For Whakatane diver Paula Massey, 25, her expeditions under the sea have always been a family affair.
It starts from about 7am in the morning when the family wakes up ready for a day on the sea.
Mum, Sharlene, is already awake sorting lunch and organising all of the diving and fishing gear – because the day is not just about diving, but a chance for the whole family to enjoy the sea.
“I’ve been diving since I was about 13 years old.
It was actually my stepdad, Robert, who taught me how to dive,” says Paula.
The boat is loaded, regulators and tanks double and triple-checked and they set off to one of the family’s favourite dive spots.
The dive flag goes up and it’s game time.
“Robert and I are the only divers in the group, so while we’re under the water the rest of the family are fishing from the boat.
“Raurimu Island is one of our regular spots.
”Paula says it hasn’t been too big a task finding a compromise for both the fishers and divers of the family, with Robert having dived in the Eastern Bay of Plenty for most of his life and knowing all of the good spots.
“My Poppa has a GPS with all of his secret fishing locations on it and we’ve found we can literally go to any one of them and both the fishing and diving is always good.
”On top of catching a lot of crayfish it’s also a great way to get in some sightseeing, says Paula.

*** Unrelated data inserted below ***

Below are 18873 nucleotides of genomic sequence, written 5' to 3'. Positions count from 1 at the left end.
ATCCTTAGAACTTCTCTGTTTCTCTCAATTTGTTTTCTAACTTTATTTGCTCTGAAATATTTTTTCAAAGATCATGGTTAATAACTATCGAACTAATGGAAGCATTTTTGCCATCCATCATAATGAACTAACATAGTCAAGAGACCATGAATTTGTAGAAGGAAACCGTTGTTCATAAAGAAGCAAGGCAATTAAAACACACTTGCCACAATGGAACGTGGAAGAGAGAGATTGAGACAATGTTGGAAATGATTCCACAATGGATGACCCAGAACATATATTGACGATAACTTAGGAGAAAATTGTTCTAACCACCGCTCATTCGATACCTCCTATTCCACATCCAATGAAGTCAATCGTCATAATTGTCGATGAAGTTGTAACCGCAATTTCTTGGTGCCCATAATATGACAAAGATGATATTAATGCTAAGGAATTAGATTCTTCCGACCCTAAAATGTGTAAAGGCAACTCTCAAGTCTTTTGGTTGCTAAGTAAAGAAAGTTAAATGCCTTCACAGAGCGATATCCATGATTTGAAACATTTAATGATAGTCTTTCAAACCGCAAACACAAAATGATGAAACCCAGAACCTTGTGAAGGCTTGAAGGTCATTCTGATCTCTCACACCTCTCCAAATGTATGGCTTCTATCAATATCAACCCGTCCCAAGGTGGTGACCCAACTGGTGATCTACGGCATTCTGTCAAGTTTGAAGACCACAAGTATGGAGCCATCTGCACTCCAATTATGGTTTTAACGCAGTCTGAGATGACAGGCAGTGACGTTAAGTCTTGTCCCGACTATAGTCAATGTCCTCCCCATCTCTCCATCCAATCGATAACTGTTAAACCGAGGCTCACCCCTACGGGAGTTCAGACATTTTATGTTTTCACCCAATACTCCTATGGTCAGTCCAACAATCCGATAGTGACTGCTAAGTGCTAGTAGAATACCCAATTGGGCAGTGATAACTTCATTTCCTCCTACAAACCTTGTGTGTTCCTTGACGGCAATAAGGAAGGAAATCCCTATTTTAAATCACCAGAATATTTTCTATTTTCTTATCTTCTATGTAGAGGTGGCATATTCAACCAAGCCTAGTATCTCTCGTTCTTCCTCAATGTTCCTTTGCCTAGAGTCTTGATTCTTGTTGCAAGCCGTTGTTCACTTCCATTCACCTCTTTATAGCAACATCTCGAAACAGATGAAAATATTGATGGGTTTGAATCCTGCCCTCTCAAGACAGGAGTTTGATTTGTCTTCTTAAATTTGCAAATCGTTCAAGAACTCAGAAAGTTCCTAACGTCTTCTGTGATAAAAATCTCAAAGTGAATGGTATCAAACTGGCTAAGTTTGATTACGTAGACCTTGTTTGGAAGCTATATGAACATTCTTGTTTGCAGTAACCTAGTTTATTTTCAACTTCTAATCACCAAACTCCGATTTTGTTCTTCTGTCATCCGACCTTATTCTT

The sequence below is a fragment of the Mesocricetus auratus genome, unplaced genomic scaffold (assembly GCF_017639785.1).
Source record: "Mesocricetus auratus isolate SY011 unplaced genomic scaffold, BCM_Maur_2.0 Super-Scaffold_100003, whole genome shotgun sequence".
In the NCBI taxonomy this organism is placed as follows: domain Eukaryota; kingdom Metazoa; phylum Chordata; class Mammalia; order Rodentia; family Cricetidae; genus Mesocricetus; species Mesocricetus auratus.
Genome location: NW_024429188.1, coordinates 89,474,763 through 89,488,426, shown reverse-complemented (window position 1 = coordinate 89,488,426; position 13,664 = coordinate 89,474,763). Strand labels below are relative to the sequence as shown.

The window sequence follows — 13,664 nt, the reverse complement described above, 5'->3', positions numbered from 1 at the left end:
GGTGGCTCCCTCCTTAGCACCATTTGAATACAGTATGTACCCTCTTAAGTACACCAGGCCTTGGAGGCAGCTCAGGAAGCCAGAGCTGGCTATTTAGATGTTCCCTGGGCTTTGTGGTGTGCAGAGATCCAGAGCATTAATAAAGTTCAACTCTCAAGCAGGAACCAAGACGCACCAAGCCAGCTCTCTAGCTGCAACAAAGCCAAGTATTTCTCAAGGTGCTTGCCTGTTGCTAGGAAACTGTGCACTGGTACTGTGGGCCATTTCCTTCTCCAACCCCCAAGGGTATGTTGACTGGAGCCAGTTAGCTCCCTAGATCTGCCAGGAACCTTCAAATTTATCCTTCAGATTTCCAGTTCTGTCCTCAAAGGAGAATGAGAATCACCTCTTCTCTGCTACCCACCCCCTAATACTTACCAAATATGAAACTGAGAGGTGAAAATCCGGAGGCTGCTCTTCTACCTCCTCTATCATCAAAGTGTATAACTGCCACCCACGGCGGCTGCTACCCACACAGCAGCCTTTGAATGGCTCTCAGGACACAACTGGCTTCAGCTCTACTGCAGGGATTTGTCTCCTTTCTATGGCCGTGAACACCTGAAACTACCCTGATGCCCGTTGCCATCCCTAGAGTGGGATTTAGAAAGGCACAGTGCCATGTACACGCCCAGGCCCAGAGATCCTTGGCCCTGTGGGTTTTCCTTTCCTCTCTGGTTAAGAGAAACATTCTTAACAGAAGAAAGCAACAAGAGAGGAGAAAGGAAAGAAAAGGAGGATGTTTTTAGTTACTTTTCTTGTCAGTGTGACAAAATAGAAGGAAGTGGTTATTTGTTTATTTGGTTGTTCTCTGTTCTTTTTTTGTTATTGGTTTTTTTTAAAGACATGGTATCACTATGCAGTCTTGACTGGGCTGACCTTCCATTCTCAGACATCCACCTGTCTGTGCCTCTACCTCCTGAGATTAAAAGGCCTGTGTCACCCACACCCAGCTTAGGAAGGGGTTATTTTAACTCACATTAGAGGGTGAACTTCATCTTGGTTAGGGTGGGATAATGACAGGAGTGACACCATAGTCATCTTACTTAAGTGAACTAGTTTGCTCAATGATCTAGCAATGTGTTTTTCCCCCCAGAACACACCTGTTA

“It’s so full of life down there and so many people don’t always see it.
”Paula is a competent diver with qualifications in open water instructing.
“I sat my open water certificate when I was 16 years old and continued to pursue dive education at Dive Zone Tauranga.
”And it’s not just the Eastern Bay of Plenty she frequents.
“I’ve also done a lot of diving in Pilot Bay and Brewer’s reef in Tauranga.
“Pilot Bay is really silty in my opinion – only because it’s in the harbour, but overall there isn’t too big a difference between those spots in Tauranga and the ones back home.
“All the fish life is the same, and the reefs are quite similar.
”She says it’s important for those wanting to take on the hobby, to be prepared for it first.
“Go with someone who knows the area and if you’re not confident it’s good to do an introductory course first.
“These kind of courses can teach you about safety procedures, what to do in emergencies and how to calm your breathing, which is always helpful.
It helps knowing you’re safe while you’re doing it.